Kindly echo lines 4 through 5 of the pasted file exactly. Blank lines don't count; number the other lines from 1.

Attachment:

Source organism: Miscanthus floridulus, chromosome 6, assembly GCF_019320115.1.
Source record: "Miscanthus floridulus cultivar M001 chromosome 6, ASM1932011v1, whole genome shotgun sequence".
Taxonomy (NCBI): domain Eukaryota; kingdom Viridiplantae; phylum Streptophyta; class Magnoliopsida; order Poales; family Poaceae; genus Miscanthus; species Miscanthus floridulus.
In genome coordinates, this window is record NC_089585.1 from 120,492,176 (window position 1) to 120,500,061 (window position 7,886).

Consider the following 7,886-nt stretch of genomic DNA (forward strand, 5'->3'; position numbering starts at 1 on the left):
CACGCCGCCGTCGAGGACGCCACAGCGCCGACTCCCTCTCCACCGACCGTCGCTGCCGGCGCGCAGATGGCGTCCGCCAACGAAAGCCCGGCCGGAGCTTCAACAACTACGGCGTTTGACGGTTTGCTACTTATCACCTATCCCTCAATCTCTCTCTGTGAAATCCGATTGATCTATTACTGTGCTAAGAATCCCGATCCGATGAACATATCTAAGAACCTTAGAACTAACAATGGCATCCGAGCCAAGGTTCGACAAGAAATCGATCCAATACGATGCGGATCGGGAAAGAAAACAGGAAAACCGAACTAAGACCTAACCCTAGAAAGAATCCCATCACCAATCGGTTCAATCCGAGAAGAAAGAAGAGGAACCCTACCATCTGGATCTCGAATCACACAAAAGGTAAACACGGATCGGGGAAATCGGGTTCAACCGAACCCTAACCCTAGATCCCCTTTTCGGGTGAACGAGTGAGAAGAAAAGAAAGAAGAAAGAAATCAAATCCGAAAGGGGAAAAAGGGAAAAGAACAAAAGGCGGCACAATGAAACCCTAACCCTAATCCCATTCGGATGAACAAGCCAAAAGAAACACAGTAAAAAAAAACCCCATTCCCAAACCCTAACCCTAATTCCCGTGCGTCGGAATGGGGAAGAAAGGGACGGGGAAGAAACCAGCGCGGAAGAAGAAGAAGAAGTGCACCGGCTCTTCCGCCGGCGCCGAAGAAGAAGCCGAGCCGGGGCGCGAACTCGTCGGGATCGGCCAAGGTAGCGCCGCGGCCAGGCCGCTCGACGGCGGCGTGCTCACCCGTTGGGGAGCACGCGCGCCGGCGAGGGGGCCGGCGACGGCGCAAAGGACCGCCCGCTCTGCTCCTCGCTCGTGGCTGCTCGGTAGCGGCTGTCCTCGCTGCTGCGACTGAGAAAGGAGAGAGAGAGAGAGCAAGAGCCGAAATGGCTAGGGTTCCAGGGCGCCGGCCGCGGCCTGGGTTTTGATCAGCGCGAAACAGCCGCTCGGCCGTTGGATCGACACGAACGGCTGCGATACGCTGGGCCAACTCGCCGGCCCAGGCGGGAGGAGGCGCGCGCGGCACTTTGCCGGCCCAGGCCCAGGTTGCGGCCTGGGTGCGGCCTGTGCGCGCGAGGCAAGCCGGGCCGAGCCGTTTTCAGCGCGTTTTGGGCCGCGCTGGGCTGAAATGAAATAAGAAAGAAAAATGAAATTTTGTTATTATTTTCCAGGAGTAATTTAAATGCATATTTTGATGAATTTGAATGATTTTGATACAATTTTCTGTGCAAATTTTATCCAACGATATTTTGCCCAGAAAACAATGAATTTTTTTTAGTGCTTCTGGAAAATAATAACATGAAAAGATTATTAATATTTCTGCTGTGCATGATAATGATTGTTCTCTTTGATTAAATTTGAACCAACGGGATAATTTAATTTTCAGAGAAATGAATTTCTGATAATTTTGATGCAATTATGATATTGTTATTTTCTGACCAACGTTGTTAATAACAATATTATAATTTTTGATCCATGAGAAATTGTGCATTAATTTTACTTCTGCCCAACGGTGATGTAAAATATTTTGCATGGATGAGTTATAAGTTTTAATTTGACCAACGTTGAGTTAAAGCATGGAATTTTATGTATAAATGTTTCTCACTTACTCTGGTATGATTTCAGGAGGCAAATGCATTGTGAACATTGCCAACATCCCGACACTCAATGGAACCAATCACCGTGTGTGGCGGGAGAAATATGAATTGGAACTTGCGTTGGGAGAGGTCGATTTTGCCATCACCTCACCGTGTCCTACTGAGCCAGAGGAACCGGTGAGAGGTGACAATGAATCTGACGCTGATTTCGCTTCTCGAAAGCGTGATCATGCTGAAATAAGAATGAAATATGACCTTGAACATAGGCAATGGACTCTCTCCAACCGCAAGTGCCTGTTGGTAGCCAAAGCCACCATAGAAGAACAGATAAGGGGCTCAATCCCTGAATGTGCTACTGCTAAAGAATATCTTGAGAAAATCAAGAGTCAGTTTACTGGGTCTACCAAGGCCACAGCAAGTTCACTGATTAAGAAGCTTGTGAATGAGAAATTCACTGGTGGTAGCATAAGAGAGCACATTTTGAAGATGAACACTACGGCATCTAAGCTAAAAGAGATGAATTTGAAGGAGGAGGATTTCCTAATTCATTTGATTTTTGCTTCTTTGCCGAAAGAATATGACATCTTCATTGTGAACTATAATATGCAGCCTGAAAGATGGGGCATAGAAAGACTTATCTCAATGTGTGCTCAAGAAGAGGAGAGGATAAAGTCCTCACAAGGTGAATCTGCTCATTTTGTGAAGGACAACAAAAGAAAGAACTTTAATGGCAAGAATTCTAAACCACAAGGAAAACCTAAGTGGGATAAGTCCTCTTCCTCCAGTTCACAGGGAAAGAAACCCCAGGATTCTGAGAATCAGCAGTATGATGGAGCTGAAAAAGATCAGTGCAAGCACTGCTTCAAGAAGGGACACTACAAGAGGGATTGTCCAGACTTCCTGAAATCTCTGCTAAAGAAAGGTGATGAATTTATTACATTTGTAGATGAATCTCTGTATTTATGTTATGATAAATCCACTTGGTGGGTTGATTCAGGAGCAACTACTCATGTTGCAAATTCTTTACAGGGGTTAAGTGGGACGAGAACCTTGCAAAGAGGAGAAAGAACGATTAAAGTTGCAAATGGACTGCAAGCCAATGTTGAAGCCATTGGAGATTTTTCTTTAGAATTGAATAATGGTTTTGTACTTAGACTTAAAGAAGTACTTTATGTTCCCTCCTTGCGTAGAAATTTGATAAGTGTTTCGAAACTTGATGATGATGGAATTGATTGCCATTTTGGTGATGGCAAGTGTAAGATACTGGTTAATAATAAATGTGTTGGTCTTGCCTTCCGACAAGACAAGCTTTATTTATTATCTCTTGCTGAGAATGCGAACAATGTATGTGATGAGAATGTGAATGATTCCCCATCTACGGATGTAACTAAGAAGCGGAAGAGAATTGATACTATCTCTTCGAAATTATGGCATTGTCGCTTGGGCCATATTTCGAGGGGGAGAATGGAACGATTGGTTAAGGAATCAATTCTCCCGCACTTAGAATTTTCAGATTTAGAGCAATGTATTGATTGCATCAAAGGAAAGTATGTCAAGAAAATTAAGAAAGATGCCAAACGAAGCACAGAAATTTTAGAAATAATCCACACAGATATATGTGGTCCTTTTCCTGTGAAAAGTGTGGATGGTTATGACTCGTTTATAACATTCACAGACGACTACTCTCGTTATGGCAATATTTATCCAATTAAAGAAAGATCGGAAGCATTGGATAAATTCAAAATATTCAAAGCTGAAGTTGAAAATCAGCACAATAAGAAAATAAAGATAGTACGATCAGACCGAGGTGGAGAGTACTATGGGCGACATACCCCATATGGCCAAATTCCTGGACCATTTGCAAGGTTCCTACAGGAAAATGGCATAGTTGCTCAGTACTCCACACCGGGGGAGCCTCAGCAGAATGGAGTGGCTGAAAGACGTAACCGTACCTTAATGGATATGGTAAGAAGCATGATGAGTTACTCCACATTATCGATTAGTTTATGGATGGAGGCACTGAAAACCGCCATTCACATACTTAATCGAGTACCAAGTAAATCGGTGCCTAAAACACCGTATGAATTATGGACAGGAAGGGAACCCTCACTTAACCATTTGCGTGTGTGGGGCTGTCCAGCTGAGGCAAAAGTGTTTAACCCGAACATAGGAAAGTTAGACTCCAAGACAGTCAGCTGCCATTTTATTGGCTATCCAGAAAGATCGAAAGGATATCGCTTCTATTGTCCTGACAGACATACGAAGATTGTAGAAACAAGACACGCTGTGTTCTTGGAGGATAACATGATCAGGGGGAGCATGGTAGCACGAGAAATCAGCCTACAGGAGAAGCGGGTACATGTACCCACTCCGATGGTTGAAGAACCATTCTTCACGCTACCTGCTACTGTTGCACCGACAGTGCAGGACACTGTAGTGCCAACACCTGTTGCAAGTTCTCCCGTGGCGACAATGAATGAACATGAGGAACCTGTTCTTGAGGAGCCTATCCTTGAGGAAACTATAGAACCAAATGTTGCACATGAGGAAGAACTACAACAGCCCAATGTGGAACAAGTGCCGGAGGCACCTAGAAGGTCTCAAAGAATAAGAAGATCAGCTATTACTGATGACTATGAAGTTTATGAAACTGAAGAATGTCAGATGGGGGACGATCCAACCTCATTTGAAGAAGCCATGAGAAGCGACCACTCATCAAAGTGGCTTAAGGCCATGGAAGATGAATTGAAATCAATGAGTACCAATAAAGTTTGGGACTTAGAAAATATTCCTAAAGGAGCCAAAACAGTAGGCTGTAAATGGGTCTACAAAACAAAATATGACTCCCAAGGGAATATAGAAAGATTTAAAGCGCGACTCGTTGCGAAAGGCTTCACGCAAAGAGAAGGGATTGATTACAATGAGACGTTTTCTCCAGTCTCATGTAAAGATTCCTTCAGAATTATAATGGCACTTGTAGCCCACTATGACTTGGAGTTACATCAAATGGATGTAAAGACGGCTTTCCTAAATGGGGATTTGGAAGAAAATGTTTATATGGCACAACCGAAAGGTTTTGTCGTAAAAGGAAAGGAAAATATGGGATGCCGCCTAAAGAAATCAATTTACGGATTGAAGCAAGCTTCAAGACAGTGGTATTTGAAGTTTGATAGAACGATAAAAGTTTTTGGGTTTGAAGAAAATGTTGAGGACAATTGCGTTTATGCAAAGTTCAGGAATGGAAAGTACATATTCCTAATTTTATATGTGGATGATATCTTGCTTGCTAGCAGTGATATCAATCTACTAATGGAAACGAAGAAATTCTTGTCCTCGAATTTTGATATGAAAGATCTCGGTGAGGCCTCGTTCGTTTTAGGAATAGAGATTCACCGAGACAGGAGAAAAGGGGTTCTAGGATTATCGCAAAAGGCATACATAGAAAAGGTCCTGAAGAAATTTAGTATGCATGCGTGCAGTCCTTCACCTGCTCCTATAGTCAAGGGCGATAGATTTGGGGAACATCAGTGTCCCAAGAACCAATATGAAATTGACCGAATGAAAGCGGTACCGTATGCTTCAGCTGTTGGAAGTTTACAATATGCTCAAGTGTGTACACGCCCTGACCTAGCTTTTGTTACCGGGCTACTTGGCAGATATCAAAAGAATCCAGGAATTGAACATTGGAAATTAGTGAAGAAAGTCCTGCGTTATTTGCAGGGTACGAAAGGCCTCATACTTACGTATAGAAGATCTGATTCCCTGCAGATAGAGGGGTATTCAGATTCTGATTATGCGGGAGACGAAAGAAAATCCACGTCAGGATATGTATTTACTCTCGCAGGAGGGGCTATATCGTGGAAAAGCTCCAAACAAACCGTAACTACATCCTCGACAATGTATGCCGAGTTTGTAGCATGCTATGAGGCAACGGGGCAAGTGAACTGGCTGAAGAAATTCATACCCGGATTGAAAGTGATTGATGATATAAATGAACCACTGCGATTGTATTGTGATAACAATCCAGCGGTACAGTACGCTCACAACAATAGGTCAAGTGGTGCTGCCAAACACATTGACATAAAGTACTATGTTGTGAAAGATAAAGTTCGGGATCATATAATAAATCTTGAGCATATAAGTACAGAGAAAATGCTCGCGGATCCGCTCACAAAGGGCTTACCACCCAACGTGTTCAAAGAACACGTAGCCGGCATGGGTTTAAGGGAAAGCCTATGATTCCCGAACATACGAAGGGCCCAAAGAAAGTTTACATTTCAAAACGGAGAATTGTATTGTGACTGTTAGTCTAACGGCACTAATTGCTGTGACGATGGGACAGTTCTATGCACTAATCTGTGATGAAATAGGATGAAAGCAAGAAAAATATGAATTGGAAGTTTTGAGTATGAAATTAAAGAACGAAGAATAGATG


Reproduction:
In genome coordinates, this window is record NC_089585.1 from 120,492,176 (window position 1) to 120,500,061 (window position 7,886).

Consider the following 7,886-nt stretch of genomic DNA (forward strand, 5'->3'; position numbering starts at 1 on the left):